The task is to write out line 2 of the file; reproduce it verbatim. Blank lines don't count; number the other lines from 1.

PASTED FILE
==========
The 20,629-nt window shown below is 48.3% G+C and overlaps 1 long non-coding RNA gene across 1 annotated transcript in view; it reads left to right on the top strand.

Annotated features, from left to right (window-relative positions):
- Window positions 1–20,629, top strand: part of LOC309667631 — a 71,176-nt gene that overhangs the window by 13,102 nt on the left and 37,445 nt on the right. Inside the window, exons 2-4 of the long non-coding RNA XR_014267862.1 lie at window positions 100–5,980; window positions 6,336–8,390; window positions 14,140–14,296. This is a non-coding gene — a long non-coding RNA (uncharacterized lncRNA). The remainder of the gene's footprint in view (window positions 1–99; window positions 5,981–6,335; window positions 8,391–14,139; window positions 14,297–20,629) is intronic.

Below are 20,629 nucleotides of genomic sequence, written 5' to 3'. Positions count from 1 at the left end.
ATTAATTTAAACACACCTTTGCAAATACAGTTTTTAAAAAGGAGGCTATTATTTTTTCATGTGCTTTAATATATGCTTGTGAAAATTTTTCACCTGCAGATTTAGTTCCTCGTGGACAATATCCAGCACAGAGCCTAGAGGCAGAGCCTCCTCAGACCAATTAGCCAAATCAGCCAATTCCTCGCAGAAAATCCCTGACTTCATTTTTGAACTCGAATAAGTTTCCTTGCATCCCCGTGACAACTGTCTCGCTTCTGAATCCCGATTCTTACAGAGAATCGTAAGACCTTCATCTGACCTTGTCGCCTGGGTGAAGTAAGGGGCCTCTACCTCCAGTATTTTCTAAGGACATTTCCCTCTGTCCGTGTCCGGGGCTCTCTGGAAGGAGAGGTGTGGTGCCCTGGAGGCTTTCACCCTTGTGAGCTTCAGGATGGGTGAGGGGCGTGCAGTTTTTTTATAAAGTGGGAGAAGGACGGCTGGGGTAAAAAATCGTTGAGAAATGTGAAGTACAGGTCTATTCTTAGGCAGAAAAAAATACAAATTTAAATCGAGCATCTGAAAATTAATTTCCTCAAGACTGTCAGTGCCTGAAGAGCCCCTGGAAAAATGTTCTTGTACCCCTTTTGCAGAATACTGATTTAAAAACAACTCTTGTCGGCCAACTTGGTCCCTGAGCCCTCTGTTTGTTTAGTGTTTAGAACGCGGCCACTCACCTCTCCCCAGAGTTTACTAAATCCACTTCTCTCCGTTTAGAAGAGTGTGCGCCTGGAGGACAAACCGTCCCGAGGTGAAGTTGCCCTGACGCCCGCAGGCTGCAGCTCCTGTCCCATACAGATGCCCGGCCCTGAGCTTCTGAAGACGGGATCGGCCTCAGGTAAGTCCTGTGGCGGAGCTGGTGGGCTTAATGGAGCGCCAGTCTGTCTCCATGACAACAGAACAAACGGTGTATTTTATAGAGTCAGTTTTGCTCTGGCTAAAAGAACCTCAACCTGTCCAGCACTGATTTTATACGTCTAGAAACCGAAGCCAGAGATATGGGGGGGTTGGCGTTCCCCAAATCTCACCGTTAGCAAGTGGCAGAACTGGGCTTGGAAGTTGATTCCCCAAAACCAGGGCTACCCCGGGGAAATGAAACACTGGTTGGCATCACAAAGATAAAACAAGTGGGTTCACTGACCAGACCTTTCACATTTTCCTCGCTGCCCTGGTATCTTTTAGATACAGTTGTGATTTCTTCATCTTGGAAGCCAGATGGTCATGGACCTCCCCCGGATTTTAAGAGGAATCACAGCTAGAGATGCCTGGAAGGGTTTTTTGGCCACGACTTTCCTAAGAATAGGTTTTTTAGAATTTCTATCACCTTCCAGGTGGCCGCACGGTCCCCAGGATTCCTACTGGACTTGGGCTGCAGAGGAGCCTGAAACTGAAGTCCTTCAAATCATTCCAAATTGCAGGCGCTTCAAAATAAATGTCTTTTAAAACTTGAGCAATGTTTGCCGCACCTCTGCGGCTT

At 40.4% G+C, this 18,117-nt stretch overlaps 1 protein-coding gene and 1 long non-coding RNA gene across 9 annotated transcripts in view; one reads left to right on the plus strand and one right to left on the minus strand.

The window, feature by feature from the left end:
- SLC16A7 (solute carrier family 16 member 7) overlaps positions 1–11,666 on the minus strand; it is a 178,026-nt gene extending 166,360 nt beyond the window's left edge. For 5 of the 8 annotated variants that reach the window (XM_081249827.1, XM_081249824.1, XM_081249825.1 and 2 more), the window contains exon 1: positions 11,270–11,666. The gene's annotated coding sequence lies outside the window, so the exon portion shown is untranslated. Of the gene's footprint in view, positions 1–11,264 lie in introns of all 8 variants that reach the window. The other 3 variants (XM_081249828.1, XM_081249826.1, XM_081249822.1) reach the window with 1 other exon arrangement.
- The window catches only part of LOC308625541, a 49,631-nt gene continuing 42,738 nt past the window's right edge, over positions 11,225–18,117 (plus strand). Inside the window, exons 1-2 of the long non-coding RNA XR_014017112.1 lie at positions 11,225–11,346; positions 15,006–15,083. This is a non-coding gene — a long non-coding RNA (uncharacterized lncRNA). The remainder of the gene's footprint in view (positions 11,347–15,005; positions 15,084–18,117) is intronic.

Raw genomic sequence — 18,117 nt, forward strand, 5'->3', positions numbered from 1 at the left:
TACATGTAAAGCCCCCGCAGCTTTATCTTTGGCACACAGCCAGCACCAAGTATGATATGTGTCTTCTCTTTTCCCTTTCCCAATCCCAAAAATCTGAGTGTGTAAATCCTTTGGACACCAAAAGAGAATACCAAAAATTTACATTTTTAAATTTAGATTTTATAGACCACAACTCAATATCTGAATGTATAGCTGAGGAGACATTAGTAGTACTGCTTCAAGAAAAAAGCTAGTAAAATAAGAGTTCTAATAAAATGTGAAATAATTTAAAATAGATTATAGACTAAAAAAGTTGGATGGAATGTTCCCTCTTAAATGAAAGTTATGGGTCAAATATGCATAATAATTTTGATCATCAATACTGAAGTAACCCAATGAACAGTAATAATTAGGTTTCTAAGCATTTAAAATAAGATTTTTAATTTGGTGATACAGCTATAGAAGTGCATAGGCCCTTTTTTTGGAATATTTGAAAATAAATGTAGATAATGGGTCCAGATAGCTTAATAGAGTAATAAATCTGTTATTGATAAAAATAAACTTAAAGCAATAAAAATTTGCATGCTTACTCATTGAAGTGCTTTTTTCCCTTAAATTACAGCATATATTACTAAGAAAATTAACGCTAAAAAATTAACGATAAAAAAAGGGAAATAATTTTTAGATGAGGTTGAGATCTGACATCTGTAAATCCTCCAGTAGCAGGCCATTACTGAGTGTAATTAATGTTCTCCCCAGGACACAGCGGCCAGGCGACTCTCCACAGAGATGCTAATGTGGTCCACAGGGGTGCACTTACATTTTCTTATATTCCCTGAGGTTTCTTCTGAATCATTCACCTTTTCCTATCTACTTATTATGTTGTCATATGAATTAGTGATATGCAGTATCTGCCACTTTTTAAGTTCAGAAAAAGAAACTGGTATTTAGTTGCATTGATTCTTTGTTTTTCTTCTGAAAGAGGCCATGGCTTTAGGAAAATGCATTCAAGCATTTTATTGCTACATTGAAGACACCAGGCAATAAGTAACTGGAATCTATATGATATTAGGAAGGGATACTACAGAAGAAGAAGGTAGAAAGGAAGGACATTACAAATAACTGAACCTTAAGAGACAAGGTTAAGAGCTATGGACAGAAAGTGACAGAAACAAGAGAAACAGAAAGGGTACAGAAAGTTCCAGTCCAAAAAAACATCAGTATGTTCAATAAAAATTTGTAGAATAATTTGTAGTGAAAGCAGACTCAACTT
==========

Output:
Annotated features, from left to right (window-relative positions):